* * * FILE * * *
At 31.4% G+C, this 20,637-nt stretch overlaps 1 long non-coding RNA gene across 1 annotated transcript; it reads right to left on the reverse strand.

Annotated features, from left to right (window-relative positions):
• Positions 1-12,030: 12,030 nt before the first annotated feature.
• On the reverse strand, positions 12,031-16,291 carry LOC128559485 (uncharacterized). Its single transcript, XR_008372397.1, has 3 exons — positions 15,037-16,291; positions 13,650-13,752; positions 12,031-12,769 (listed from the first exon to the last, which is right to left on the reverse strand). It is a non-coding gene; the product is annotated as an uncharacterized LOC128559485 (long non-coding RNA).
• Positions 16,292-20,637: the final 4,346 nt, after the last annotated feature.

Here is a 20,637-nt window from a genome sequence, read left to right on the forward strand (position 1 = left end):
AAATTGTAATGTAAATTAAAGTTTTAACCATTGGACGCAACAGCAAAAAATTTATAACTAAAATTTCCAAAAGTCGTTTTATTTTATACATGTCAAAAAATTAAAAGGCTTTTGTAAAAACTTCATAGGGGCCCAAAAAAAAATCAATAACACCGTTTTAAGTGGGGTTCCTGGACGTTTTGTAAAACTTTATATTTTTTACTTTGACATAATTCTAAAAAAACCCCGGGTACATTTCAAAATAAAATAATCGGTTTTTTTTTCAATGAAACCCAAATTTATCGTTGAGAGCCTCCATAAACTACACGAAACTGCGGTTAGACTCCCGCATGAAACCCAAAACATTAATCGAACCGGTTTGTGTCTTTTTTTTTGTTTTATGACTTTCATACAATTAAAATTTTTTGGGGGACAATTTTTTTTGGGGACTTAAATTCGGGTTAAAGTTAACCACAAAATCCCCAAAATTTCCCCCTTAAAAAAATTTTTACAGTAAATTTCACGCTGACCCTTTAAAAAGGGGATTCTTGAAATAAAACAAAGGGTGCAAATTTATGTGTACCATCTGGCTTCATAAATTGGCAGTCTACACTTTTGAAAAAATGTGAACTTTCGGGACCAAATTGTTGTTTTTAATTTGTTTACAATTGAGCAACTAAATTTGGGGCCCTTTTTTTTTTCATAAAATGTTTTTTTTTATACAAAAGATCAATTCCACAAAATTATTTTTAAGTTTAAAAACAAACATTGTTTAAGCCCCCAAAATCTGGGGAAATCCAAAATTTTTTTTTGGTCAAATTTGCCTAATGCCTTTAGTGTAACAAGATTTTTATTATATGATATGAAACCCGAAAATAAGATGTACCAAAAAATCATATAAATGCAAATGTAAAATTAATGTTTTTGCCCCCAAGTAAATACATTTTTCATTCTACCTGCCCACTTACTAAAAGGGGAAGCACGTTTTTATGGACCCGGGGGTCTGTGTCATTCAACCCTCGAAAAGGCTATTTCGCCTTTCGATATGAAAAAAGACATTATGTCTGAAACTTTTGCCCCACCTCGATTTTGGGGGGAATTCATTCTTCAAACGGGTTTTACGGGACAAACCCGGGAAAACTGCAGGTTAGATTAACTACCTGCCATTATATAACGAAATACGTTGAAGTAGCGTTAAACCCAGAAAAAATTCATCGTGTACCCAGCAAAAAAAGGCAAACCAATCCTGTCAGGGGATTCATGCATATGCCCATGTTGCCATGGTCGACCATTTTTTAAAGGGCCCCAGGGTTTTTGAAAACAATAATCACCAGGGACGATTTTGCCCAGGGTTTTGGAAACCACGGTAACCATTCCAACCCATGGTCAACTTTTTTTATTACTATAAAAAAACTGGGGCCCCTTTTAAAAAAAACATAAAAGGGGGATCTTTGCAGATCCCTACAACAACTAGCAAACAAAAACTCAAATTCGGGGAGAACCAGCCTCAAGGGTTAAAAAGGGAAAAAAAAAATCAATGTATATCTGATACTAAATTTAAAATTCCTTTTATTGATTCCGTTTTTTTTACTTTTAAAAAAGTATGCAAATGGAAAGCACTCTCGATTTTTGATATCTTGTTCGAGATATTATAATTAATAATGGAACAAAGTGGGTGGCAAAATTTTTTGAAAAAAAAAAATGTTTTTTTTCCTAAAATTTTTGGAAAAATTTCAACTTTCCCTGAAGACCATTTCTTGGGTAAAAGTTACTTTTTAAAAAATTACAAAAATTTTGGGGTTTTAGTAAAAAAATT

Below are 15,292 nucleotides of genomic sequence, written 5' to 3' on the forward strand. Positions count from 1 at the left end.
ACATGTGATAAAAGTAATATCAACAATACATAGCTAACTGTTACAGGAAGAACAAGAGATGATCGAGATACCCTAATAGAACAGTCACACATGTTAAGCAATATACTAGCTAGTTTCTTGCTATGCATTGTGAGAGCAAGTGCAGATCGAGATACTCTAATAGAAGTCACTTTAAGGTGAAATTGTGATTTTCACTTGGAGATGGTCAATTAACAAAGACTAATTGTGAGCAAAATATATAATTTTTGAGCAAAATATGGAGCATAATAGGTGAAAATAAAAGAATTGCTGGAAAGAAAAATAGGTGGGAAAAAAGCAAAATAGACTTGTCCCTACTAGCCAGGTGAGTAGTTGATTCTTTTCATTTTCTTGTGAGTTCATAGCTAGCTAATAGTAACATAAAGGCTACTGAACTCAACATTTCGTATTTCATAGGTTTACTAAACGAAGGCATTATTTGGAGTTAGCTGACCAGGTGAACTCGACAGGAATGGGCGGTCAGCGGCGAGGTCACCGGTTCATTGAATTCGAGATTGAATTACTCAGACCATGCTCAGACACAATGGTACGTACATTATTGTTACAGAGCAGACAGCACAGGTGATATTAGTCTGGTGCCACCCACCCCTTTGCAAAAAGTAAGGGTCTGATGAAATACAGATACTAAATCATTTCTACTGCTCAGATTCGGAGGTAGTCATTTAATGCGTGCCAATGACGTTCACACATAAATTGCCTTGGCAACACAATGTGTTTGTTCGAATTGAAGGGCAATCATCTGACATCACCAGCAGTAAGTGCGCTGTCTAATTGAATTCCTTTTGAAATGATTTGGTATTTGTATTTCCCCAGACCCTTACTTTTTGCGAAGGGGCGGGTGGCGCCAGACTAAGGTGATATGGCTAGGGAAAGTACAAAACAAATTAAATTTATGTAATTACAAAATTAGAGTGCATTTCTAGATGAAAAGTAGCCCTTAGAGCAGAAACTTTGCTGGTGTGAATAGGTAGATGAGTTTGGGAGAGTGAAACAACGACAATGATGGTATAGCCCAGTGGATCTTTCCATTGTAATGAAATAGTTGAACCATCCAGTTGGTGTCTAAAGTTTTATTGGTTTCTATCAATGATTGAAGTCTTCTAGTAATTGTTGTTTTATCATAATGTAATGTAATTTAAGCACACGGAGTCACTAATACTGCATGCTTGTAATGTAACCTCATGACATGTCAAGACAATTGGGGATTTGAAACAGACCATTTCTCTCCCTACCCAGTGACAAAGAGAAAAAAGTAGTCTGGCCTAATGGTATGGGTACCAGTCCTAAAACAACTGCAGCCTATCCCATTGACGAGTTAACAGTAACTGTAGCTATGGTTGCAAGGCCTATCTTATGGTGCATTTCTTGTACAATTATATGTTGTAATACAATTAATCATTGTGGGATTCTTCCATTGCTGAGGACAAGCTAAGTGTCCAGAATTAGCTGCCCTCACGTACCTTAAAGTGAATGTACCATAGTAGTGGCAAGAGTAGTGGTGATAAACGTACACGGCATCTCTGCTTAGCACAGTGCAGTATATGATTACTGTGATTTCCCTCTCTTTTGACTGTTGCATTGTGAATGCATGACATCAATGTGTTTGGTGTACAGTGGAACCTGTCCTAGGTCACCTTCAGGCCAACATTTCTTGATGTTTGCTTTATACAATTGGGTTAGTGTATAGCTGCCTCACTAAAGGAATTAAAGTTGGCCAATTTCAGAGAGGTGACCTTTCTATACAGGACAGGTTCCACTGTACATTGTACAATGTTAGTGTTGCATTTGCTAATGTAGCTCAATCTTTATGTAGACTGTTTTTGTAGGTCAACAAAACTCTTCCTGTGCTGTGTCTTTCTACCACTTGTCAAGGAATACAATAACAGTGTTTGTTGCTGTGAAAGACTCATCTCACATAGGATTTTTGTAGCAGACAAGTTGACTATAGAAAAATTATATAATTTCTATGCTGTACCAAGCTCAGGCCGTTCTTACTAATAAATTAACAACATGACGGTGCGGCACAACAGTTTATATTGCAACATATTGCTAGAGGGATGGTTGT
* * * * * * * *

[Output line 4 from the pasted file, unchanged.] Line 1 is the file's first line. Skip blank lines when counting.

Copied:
• On the reverse strand, positions 12,031-16,291 carry LOC128559485 (uncharacterized). Its single transcript, XR_008372397.1, has 3 exons — positions 15,037-16,291; positions 13,650-13,752; positions 12,031-12,769 (listed from the first exon to the last, which is right to left on the reverse strand). It is a non-coding gene; the product is annotated as an uncharacterized LOC128559485 (long non-coding RNA).